The findings of the latest Club Players' Association (CPA) survey have to be taken seriously due to the fact that, as claimed, they had 3,959 responses to their questions - especially given that over 2,500 said that they were unhappy with the organisation of fixtures and felt it was within their right for the body to 'go a different route' in finding voice for their complaints.
What that 'different route' may be is unclear. At their launch in Ballyboden's GAA grounds in January 2017, the group made it clear that strike action, as such, would not be a road they would go down. Former Wexford All-Ireland-winning hurling manager Liam Griffin, one of their numerous high-profile executives, left us in no doubt that he wouldn't have got involved if that was on the table under any circumstances.
In any case, it is a significant bargaining chip as the CPA seek their first meeting with new GAA President John Horan and the new Director-General, Tom Ryan.
A strike, however, requires serious unity if this is something they feel they can threaten the Association with, and to have a half-baked effort would do more damage to their credibility than anything.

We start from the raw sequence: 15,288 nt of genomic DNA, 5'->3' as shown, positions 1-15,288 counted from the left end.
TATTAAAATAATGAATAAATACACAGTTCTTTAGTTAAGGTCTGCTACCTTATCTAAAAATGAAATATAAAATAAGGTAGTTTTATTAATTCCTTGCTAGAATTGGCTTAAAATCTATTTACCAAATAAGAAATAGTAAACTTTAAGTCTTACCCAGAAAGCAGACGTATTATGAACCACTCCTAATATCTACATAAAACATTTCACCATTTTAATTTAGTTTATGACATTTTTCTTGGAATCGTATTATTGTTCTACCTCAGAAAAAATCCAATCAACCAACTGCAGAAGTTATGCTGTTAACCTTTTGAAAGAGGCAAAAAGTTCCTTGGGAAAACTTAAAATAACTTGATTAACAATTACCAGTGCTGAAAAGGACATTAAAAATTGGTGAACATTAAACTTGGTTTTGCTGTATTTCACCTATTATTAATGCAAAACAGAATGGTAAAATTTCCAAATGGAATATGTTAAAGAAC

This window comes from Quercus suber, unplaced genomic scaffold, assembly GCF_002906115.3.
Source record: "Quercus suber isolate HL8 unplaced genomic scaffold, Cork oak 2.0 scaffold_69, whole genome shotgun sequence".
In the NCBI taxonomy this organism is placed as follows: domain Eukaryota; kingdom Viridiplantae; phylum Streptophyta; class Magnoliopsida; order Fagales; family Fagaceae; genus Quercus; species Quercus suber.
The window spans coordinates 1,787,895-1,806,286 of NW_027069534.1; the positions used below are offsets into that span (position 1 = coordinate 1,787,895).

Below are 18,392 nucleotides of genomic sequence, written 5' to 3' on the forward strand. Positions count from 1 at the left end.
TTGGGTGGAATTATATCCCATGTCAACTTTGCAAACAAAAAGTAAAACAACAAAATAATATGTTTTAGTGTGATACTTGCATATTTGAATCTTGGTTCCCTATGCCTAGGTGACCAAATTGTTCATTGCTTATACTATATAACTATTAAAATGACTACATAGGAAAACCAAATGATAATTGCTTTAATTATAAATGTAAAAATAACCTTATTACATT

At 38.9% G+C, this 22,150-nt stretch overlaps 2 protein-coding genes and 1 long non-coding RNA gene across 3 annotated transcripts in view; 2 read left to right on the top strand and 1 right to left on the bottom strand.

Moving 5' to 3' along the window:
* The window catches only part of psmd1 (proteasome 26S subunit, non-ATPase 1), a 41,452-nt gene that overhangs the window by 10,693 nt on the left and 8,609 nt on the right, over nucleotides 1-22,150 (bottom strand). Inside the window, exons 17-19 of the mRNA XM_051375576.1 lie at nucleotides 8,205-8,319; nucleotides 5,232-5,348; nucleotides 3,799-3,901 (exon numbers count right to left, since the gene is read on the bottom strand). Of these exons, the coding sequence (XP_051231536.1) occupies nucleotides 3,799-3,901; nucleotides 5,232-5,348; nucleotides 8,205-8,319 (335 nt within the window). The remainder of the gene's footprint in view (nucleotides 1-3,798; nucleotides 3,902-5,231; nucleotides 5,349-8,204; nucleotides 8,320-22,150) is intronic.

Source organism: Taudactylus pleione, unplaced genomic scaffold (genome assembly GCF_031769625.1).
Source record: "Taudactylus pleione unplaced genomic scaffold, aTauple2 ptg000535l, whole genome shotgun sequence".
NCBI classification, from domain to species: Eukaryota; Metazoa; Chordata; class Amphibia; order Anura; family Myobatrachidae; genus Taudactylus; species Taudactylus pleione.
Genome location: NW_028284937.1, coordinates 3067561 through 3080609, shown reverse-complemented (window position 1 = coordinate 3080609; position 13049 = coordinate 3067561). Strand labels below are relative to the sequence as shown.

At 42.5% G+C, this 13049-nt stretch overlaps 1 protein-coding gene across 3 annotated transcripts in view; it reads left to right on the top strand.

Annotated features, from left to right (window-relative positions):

Although you cannot doubt the resolve of those who responded to the survey, it remains to be seen just how engaged the average club player is.
This week, a high-profile Derry club asked their squad in a players' WhatsApp group how many are members of the CPA.
Out of a playing group of 50, only seven confirmed that they are.
In a middle-ranking Tyrone club, the same question was posed. No players confirmed they had registered as a member despite the level of media coverage the group have received and their pledge that they can make life better for players.
Their initial pledge was that top of their agenda was to 'fix the fixtures'. There is evidence emerging now that the process has already started, and from within the Association.
Stephen Barker was a player for Moneymore in Derry who was unhappy with the constant chopping and uncertainty of club fixtures. He was elected to the county committee, spearheaded a review of games and fixed Derry's fixtures programme.
Now, all Derry county players are available for all club league games.
Like Derry, Armagh club players also have a calendar of all their games, where they will be played and against who.
Sorting the fixtures needs to come from the individual counties themselves. If the will is there, it can be done.
If the CPA brought this issue front and centre to the GAA, then their work has not been in vain.